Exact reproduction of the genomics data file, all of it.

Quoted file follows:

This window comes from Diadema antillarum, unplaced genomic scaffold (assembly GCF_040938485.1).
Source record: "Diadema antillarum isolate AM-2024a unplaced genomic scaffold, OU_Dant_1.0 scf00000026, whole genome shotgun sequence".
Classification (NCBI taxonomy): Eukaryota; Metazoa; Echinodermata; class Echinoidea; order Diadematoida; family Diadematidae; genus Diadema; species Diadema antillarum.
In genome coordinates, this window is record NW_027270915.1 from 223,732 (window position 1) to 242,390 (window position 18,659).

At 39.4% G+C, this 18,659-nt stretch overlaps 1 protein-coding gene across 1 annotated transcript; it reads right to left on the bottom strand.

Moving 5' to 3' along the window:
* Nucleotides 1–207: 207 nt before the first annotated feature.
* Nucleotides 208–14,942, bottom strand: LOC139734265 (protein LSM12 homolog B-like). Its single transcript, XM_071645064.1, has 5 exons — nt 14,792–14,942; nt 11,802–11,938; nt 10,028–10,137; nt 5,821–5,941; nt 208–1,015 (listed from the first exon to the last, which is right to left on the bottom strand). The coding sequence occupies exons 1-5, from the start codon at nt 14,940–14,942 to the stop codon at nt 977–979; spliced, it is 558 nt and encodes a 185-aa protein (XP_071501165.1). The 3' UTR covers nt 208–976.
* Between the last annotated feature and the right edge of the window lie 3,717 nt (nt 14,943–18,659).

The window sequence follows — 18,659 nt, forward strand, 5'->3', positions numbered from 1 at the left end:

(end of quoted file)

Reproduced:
This window comes from Diadema antillarum, unplaced genomic scaffold (assembly GCF_040938485.1).
Source record: "Diadema antillarum isolate AM-2024a unplaced genomic scaffold, OU_Dant_1.0 scf00000026, whole genome shotgun sequence".
Classification (NCBI taxonomy): Eukaryota; Metazoa; Echinodermata; class Echinoidea; order Diadematoida; family Diadematidae; genus Diadema; species Diadema antillarum.
In genome coordinates, this window is record NW_027270915.1 from 223,732 (window position 1) to 242,390 (window position 18,659).

At 39.4% G+C, this 18,659-nt stretch overlaps 1 protein-coding gene across 1 annotated transcript; it reads right to left on the bottom strand.

Moving 5' to 3' along the window:
* Nucleotides 1–207: 207 nt before the first annotated feature.
* Nucleotides 208–14,942, bottom strand: LOC139734265 (protein LSM12 homolog B-like). Its single transcript, XM_071645064.1, has 5 exons — nt 14,792–14,942; nt 11,802–11,938; nt 10,028–10,137; nt 5,821–5,941; nt 208–1,015 (listed from the first exon to the last, which is right to left on the bottom strand). The coding sequence occupies exons 1-5, from the start codon at nt 14,940–14,942 to the stop codon at nt 977–979; spliced, it is 558 nt and encodes a 185-aa protein (XP_071501165.1). The 3' UTR covers nt 208–976.
* Between the last annotated feature and the right edge of the window lie 3,717 nt (nt 14,943–18,659).

The window sequence follows — 18,659 nt, forward strand, 5'->3', positions numbered from 1 at the left end: